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Lamictal® (lamotrigine) is a drug used to control epileptic seizures. Physicians may also order it to treat migraines, treatment-resistant depression or trigeminal neuralgia. Several conditions can affect the blood levels and efficacy of physician-prescribed Lamictal®: intestinal absorption variations, liver disease, protein binding rates, combinations with other drugs, etc. The Lamictal® test measures blood levels of the drug at least 10 hours after the last dose (unless otherwise indicated by the physician) and results are expressed in micromoles of Lamictal per litre of blood (µmol/L).

For epileptic seizure control, most individuals will respond adequately and with minimal side effects at a level between 4.0 and 39 µmol/L of Lamictal® (measured at least 10 hours after the last dose). In some individuals, or for other uses, this therapeutic zone may not achieve the desired effect, while others will experience excessive side effects even if the level remains within the therapeutic zone. Side effects vary widely and include dizziness, weakness, blurred or double vision, nausea and vomiting.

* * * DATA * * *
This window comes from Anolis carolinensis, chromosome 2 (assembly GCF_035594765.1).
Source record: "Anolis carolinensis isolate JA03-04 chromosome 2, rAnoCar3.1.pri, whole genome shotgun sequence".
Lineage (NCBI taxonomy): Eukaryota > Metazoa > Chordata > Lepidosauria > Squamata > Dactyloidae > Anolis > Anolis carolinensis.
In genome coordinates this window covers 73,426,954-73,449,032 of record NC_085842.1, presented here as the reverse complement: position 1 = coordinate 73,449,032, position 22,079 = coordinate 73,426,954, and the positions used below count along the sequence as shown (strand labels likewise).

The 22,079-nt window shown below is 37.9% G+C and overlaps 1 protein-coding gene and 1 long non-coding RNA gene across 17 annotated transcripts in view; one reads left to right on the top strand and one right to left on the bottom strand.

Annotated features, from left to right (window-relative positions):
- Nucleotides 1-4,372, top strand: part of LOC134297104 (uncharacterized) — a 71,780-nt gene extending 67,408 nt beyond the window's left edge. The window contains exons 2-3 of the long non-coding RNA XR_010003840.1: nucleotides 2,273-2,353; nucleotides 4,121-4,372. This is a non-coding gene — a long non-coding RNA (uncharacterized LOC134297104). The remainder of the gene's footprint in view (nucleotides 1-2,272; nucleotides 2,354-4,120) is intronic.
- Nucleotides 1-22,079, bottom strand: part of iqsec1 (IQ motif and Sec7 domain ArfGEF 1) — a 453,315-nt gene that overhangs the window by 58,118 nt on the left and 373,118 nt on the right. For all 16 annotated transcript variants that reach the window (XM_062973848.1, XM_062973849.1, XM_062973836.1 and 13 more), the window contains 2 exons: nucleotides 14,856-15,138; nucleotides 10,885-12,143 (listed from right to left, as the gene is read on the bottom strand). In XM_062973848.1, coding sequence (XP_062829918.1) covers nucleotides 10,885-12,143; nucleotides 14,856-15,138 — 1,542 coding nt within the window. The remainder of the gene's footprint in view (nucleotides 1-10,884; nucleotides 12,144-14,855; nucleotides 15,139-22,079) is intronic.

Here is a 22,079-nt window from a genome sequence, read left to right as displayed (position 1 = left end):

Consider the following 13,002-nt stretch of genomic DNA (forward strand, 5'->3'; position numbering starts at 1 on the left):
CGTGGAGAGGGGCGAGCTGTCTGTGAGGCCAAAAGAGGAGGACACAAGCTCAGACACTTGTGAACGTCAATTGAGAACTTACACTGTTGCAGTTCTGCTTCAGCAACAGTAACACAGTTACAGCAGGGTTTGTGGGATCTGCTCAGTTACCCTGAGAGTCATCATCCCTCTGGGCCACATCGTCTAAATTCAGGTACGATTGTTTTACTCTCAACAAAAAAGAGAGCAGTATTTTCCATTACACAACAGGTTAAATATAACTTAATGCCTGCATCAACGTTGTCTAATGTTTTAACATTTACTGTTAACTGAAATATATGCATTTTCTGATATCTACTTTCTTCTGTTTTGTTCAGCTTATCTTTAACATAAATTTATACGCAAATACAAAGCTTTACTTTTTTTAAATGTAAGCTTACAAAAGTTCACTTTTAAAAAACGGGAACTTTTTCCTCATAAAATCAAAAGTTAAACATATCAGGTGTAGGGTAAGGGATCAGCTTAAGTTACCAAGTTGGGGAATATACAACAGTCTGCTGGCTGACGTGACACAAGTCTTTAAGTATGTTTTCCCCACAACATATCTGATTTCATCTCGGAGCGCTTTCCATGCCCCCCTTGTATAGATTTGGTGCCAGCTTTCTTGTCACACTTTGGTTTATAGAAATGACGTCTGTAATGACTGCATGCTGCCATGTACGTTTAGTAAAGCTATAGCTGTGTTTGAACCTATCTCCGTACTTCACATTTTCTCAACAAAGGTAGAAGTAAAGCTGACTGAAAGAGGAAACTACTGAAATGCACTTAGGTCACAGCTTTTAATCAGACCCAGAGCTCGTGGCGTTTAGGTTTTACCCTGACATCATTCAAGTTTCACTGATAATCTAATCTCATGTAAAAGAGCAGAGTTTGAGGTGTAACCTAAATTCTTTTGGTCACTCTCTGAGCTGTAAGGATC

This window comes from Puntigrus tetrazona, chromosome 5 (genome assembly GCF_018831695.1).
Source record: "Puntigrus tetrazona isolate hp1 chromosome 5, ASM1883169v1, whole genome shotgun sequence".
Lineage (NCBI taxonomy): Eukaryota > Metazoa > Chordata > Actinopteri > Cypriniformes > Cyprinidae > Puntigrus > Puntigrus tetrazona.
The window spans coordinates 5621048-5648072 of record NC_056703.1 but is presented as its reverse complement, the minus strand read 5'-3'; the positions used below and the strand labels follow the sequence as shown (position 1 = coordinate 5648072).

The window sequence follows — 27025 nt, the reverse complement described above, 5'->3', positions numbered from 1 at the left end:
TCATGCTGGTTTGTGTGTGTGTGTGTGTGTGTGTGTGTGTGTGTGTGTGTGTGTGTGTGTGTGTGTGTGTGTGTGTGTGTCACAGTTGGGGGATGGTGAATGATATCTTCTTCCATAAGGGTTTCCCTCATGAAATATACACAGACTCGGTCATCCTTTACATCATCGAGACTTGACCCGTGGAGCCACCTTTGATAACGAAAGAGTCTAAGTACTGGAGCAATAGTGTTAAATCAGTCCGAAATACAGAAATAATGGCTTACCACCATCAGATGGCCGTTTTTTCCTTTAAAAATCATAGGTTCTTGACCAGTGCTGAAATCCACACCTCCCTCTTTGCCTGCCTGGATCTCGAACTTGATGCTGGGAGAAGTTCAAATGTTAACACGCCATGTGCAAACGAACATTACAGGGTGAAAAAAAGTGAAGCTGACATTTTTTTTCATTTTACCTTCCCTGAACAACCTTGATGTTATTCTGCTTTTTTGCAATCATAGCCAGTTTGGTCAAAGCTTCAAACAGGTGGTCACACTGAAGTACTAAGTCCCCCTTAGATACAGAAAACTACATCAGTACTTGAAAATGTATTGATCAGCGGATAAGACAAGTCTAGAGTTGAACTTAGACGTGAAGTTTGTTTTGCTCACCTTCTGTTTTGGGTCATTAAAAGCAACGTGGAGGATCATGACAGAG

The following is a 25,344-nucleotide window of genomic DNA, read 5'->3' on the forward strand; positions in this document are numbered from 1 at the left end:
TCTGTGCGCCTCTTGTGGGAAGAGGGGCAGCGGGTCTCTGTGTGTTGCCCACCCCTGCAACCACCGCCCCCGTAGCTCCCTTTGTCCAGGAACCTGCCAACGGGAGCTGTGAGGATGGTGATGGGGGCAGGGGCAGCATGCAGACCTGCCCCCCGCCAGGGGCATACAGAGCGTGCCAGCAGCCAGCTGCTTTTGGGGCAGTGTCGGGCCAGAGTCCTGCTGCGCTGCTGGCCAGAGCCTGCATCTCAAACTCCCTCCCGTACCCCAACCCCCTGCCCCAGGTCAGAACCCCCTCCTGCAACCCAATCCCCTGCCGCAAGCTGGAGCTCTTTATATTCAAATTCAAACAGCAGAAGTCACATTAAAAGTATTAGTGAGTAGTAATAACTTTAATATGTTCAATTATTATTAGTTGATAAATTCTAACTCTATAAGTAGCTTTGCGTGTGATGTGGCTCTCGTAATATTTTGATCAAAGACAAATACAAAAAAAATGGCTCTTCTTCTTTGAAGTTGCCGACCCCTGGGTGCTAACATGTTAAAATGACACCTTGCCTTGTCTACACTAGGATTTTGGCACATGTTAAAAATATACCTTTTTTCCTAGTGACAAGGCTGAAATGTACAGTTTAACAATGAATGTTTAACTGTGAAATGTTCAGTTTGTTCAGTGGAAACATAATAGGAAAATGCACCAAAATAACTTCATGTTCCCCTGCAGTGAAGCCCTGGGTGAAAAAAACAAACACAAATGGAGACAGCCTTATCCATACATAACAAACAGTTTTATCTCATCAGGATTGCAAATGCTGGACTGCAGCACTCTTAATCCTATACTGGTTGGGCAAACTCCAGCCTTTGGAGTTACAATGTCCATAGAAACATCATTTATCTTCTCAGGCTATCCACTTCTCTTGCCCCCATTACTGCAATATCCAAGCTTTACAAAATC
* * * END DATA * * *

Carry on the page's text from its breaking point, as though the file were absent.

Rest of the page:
Term of the Week

Hot zone

A hot zone is a section of a facility (sometimes an entire facility or even a city district) where there is a high risk of contamination by patients with an infectious disease. All individuals entering a hot zone must respect appropriate protective measures. By analogy, “cold zone” and “warm zone” are used to refer to areas where there is no infected individual or only individuals suspected of having an infection.